Power quality – UPS vs Power Conditioners

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    Steven Mill

    It is common to perceive that electrical power supplied to the customers’ doors might have some quality issues and that it is the responsibility of the consumer to protect loads connected to the supply line against poor performance or damage.

    Be it a surge, a transient or some harmonics on the supply line, it is going to harm the connected loads and mostly power companies might not be held responsible for the damages.

    Then you get to the question “what can the consumer do about it?”. The answer is simple – GET PROTECTED!

    It should have been the power company’s responsibility to either make the power delivered of the best quality all the time or provide protection as part of the package. However, none of these is an option and the consumer needs to take care of himself instead of looking for other legal post damage compensations.

    There are many ways a consumer could protect special devices from being damaged by a poor quality of electricity supply. But power conditioners and smart uninterruptable power supplies are the most common solutions.

    Mind here that each has their own specific use and the consumer application areas with the frequent quality problems on the supply lets you decide which one to go for.

    [caption id="attachment_7223" align="aligncenter" width="350"]Different sizes of UPS manufactured by Delta Electronics Inc. Different sizes of UPS manufactured by Delta Electronics Inc.[/caption]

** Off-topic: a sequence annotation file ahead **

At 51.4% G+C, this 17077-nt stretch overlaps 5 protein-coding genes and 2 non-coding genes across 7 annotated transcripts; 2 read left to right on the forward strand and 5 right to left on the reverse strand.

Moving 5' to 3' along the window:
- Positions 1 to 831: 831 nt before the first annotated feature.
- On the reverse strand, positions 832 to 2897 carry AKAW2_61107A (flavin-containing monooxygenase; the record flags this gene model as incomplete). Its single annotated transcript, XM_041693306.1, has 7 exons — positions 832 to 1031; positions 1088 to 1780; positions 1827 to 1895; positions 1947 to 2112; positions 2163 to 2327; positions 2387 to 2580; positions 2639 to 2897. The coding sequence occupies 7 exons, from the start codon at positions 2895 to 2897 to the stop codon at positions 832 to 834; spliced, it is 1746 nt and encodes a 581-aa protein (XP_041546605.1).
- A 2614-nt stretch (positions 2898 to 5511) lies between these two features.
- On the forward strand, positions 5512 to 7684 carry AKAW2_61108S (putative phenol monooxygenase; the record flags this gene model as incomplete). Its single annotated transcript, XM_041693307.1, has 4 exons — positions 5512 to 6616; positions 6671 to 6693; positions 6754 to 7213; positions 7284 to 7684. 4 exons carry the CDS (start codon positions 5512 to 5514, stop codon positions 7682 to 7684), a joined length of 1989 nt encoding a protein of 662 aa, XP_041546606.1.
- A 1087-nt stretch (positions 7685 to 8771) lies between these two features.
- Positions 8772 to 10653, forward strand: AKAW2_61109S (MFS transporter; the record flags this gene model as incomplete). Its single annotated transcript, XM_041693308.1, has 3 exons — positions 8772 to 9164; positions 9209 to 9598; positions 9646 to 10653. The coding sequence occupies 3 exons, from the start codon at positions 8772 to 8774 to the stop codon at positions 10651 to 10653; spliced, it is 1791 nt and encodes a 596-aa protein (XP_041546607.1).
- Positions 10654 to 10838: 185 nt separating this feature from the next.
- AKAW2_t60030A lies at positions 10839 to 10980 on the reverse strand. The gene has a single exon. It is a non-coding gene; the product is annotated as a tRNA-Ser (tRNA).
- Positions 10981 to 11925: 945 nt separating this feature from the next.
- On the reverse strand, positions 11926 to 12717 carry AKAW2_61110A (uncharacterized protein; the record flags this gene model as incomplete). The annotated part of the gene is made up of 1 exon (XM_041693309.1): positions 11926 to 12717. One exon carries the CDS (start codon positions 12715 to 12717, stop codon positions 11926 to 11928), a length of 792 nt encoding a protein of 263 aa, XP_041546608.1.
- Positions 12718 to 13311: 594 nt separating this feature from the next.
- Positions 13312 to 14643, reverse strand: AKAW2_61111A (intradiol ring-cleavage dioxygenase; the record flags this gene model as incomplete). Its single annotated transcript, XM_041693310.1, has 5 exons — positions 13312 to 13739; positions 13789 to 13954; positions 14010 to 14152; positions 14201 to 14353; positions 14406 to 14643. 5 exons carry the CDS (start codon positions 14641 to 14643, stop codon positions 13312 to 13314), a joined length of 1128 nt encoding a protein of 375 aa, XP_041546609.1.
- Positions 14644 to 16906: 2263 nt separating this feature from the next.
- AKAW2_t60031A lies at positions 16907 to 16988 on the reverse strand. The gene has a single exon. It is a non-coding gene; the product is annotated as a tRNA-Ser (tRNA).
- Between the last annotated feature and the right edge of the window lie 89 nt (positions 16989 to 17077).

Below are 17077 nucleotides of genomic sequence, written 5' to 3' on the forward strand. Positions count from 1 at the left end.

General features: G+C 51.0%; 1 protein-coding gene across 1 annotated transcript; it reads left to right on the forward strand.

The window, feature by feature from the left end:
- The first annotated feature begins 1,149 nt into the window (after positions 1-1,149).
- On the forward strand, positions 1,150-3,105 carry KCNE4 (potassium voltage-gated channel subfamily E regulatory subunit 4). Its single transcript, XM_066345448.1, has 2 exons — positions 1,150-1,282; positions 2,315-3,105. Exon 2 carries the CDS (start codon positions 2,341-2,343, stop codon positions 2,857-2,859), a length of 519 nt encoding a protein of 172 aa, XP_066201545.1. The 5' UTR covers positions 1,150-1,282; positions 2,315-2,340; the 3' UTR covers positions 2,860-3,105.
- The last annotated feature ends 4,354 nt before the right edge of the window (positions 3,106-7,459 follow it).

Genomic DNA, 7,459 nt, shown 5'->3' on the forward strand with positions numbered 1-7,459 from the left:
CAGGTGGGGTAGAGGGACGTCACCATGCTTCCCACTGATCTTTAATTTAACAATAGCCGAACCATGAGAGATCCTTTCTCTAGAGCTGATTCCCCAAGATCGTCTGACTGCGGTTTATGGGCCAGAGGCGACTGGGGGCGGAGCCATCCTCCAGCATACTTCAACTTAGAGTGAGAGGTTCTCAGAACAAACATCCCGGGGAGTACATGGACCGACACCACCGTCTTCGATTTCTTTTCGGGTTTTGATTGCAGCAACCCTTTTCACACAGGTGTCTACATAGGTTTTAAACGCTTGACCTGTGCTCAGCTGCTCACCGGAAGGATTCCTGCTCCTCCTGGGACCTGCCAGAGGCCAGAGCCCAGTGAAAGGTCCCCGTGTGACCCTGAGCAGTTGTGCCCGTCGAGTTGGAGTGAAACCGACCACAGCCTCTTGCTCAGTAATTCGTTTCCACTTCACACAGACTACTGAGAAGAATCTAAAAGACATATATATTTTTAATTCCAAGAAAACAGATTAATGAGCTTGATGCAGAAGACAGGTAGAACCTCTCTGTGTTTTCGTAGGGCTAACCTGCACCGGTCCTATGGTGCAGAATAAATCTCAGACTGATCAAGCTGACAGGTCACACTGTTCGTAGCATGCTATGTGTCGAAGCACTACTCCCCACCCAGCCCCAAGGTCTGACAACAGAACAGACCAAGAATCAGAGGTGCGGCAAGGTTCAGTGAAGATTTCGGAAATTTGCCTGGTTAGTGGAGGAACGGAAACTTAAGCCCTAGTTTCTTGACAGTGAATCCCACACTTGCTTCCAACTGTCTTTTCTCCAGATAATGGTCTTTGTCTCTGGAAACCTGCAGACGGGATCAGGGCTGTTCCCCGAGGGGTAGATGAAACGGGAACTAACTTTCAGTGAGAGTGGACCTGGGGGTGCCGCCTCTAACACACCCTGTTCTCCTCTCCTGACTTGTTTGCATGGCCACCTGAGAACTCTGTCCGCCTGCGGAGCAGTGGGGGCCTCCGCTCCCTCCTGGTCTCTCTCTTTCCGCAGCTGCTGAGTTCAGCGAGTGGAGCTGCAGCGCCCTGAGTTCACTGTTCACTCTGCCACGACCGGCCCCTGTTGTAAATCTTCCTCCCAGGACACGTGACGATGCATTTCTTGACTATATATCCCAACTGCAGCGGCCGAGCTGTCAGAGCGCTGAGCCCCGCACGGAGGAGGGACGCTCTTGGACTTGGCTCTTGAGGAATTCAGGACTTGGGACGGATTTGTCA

A UPS basically charges a battery from the supply and uses the DC from the battery to generate pure sinusoidal waveforms to feed in to loads. Some models of UPS with a double conversion circuits rectify the input, filter it and then convert the DC back to pure sinusoidal AC allegedly making it conditioned to any load.

    It is obvious here that the battery acts as a backup energy source as well – which by the way is its primary purpose. During black outs or brown outs the UPS is ideal for driving loads a little longer until there is a proper shut down or transfer to another source.

    Surges or transients do not get isolated from this basic design. This is where surge protection circuits get included in the UPS package to further give it protection features. As the size of the load that will be protected gets higher the price of a UPS to support it will spike.

    [caption id="attachment_7222" align="aligncenter" width="600"]Furman P-2400 IT Symmetrically Balanced Power Conditioner (partial inside view) Furman P-2400 IT Symmetrically Balanced Power Conditioner
    (partial inside view)

    When you come to a power conditioner, you will just find it to be a block of inductive and capacitive circuits to suppress spikes and surges happening on the line.

    What about in the case of power outages? Well, if there is no source, these would not be able to supply the smallest load for another second. But beyond just protection against damage, the filters in these devices will also suppress harmonics that might have effect on audio systems or displays.

    There are new innovative models which will do a little bit of both but as always; getting an investment’s worth is left to the consumer. Cost-benefit assessments need to be made with an evaluation of the scenario from which loads are to be protected.

    What do you think about it? What would you add to this comparison?

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